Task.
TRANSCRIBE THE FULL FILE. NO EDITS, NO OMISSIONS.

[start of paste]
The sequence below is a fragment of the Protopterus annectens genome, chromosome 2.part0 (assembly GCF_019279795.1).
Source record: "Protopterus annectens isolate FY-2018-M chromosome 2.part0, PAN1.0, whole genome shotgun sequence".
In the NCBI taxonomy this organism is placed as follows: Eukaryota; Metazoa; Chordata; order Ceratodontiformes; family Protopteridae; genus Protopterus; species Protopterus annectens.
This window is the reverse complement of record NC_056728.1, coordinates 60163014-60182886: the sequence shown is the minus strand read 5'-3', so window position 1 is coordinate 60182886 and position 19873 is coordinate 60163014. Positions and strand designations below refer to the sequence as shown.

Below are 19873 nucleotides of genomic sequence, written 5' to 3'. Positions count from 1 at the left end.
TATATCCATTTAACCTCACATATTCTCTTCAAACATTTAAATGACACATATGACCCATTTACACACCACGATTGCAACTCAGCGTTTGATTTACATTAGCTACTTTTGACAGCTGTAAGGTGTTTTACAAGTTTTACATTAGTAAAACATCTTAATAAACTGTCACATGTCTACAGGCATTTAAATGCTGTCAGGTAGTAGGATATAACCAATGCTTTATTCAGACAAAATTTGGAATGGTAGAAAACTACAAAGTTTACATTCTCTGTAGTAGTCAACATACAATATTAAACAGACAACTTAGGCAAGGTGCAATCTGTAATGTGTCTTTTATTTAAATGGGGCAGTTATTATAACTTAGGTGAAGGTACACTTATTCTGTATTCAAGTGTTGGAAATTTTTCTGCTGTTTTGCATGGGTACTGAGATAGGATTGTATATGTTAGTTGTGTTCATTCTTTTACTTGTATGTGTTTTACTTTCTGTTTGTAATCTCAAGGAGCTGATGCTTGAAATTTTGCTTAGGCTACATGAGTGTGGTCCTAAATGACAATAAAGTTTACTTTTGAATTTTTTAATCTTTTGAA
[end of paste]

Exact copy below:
The sequence below is a fragment of the Protopterus annectens genome, chromosome 2.part0 (assembly GCF_019279795.1).
Source record: "Protopterus annectens isolate FY-2018-M chromosome 2.part0, PAN1.0, whole genome shotgun sequence".
In the NCBI taxonomy this organism is placed as follows: Eukaryota; Metazoa; Chordata; order Ceratodontiformes; family Protopteridae; genus Protopterus; species Protopterus annectens.
This window is the reverse complement of record NC_056728.1, coordinates 60163014-60182886: the sequence shown is the minus strand read 5'-3', so window position 1 is coordinate 60182886 and position 19873 is coordinate 60163014. Positions and strand designations below refer to the sequence as shown.

Below are 19873 nucleotides of genomic sequence, written 5' to 3'. Positions count from 1 at the left end.
TATATCCATTTAACCTCACATATTCTCTTCAAACATTTAAATGACACATATGACCCATTTACACACCACGATTGCAACTCAGCGTTTGATTTACATTAGCTACTTTTGACAGCTGTAAGGTGTTTTACAAGTTTTACATTAGTAAAACATCTTAATAAACTGTCACATGTCTACAGGCATTTAAATGCTGTCAGGTAGTAGGATATAACCAATGCTTTATTCAGACAAAATTTGGAATGGTAGAAAACTACAAAGTTTACATTCTCTGTAGTAGTCAACATACAATATTAAACAGACAACTTAGGCAAGGTGCAATCTGTAATGTGTCTTTTATTTAAATGGGGCAGTTATTATAACTTAGGTGAAGGTACACTTATTCTGTATTCAAGTGTTGGAAATTTTTCTGCTGTTTTGCATGGGTACTGAGATAGGATTGTATATGTTAGTTGTGTTCATTCTTTTACTTGTATGTGTTTTACTTTCTGTTTGTAATCTCAAGGAGCTGATGCTTGAAATTTTGCTTAGGCTACATGAGTGTGGTCCTAAATGACAATAAAGTTTACTTTTGAATTTTTTAATCTTTTGAA